Of all Yimou Zhang’s films of the last decade, the best is Riding Alone for Thousands of Miles. For some strange reason, this movie never gained the traction that some of his other films have made. From the dramas of the early nineties (like Raise the Red Lantern and To Live) to the martial arts films of the 2000s (like House of Flying Daggers and Hero), Zhang’s popular films are well known. But a mid-2000s contemporary drama? Not as much. Ultimately, Zhang’s best work has been in period pieces. In Riding Alone for Thousands of Miles, he has never been more modern.
This was actually the first Zhang film that I had ever seen. It came by means of recommendation from a friend of mine in Salt Lake City who works in the film industry. He actually gave me a stack of films to watch. Of all the films he gave, two have stuck with me the most, and these two made my top films list. These were Nicolas Philibert’s To Be and to Have and, of course, Yimou Zhang’s Riding Alone for Thousands of Miles. From there, my exposure to the beauty of Zhang’s directorial mastery only grew.
The movie is about an elderly fisherman who tries to gain his son’s forgiveness after years of emotional and social separation. When his wife died, years earlier, the fisherman had abandoned his boy in grief. Now, after hearing that his son is in terminal condition with cancer, he tries to visit him and make peace, only to be rejected. Somehow, this old man will resurrect his dead relationship with his boy, who is now a grown man with a family.
The source of this reconciliation lies in a concept of death transcendence that we all, regardless of race or culture, can understand. One of the key elements of personhood—which is the central emphasis of anthropology—is this concept of death transcendence. I didn’t discuss this particular element very much in my introduction to this section of reviews, but it bears mentioning here that one of the great unifying precepts of humanity is the inherent drive to somehow transcend mortality. We have seen in To Live and The Road Home how death is a natural element to any sort of humanist story. Yet, in both of these examples, Zhang points us, partly through his script but mostly through his particular attention to the rudimentary in his photography, to the fact that life is really about creating a way whereby we may live on in the hearts of those we love. We live on through places, things, and people by means of sympathetic magic, and the memories that are created through commensality and relationships.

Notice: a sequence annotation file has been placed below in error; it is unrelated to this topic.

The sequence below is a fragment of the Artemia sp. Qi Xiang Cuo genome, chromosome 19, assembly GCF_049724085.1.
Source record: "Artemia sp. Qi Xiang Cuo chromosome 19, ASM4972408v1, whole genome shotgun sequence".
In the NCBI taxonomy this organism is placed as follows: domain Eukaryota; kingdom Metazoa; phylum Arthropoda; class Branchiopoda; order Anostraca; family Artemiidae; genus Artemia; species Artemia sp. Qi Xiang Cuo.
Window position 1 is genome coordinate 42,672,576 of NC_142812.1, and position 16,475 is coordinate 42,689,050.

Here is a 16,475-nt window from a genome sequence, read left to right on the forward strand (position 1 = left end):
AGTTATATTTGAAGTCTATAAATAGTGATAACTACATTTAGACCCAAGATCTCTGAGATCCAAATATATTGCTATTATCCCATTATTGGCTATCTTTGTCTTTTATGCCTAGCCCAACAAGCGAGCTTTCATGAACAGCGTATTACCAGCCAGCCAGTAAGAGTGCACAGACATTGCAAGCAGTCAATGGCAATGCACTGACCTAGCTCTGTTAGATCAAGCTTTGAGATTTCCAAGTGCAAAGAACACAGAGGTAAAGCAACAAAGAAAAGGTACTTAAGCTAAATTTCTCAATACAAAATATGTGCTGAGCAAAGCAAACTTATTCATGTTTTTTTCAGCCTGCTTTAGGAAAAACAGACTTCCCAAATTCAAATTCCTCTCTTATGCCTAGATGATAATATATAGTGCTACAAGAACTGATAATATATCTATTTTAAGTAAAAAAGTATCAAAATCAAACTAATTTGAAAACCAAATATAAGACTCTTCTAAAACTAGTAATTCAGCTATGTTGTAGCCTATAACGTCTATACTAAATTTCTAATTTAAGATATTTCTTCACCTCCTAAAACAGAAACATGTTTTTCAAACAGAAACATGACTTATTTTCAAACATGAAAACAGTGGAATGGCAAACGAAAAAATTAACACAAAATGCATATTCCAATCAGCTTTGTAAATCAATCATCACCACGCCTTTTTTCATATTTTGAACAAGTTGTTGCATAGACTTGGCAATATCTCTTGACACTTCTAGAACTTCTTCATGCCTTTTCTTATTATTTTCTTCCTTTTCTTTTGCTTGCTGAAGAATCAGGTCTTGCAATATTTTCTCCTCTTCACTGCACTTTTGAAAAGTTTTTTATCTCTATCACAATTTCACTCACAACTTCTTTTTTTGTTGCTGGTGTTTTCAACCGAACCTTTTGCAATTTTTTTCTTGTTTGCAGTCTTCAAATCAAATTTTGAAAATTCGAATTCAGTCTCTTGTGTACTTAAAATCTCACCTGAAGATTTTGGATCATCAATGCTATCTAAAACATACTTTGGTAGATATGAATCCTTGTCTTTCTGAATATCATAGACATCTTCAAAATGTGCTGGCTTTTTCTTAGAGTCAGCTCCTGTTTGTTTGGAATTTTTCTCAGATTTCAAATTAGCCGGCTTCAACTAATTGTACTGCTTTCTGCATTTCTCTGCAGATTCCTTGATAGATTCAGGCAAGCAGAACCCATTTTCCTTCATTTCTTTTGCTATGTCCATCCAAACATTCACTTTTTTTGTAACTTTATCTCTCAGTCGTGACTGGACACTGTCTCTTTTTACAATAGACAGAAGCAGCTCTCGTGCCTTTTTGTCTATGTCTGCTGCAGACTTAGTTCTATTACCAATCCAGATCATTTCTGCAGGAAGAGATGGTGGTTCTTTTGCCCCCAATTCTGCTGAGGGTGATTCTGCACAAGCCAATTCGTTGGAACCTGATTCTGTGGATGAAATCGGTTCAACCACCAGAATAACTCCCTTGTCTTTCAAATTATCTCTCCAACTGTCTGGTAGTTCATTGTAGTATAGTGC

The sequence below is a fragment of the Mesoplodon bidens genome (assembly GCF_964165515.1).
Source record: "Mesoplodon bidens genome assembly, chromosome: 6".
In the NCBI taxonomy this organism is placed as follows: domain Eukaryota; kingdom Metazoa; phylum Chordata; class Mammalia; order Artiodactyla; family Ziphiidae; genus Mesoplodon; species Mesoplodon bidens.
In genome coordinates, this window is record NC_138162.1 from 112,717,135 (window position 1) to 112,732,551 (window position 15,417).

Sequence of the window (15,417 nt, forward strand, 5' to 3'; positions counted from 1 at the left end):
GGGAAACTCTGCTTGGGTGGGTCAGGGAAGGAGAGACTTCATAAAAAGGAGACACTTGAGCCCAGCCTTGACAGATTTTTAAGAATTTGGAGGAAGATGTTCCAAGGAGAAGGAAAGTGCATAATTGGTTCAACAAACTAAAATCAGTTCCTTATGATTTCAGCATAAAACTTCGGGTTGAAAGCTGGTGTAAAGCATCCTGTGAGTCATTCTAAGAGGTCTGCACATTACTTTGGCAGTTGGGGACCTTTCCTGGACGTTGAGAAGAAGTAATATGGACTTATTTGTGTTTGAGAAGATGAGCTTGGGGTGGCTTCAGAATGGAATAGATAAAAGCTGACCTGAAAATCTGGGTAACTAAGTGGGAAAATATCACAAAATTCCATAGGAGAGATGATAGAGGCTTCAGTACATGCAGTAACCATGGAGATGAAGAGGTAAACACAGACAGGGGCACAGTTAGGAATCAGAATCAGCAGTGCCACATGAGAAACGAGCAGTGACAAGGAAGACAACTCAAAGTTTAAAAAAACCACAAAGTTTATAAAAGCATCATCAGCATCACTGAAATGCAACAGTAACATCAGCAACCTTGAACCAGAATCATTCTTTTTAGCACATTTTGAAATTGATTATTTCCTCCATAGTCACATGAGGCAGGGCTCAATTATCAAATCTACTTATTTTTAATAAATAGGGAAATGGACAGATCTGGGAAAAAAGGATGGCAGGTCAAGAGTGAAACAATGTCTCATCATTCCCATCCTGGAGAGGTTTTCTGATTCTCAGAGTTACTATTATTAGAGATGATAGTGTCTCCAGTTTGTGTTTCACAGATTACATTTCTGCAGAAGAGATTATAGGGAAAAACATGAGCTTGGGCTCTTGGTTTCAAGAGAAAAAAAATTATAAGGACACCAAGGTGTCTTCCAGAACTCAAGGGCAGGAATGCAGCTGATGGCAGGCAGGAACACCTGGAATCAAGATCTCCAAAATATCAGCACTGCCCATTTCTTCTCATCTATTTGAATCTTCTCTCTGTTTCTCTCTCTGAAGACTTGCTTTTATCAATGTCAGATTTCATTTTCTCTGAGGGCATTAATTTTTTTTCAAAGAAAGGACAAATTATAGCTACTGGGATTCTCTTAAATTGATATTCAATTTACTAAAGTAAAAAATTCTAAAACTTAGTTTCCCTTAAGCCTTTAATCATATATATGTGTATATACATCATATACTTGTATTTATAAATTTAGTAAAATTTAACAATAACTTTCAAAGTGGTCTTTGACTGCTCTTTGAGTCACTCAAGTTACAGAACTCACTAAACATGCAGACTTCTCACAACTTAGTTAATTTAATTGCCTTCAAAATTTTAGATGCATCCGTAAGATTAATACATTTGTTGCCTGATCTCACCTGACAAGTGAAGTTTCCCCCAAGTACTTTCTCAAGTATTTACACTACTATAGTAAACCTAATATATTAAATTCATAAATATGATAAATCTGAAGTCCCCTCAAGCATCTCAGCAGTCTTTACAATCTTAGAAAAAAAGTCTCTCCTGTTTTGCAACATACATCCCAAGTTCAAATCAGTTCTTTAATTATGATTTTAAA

In the case of the fisherman, he attempts to find reconciliation by completing his son’s unfinished work. Perhaps, by accomplishing this task, his son will find it in his heart to forgive him. Or, maybe, the reconciliation will only be unilateral. Either way, Zhang’s storytelling as the fisherman goes to great lengths to film a performance of the opera “Riding Alone for Thousands of Miles” is powerful and beautiful.
In order for the performance to happen, the fisherman has to convince a particular opera singer—the only opera singer that could qualify, given his son’s original intent—to perform. But, the opera singer is incarcerated, and cannot perform, even in prison, because his heart has broken because of his own separation from his own son. Here, we are given two stories, both involving a fractured father-son relationship, and both attempting to reunite that bond. The fisherman takes it upon himself to reunite the boy with his father, thereby empowering the father to perform “Riding Alone for Thousands of Miles.” The fisherman would then be able to complete his son’s work and rekindle the familial fire of love and trust with his dying child.
What ensues is not only heartwarming, but it is also a stunning take on Zhang’s understanding of the role-relationship dynamic in anthropological thought. In order for a father to be a father, that father must have a child. Both fathers in this story want to fulfill that role, but it requires a return of their lost child. In case of the main character, the main father, this severing of the role-relationship is his fault. He didn’t fulfill his role, and so the relationship was damaged. In order to get that back with his son, he must not only fulfill his duties as a father, but go above and beyond those duties to save “face.”
We may not understand everything about kabuki opera, and we may not quite appreciate its strangeness. We may not speak Chinese, and we may not agree with the decisions that these characters make. Yet, somehow, we fully understand what this father is going through, and the lengths that he is trying to go to obtain his son’s forgiveness. The most heartwarming part of this story is the new, surrogate relationship that this old man develops with the other man’s son, as he tries to bring this young boy back to his father and bring peace to their fractured family. The bond that develops between the little boy and the fisherman is one not unlike a grandfather and his grandson, meeting for the first time and finding that they really care for one another. It’s a beautiful sight, and, ultimately, it is the central premise of the story. Whether or not the man gets his son’s forgiveness, the man is brought back to a place where that father-son relationship is strong (even if that place is only temporary and only vicarious). In his attempts to film “Riding Alone for Thousands of Miles”, he is reconnected with those primary elements of his own personhood, and finds joy in his own grasp of immortality and death transcendence.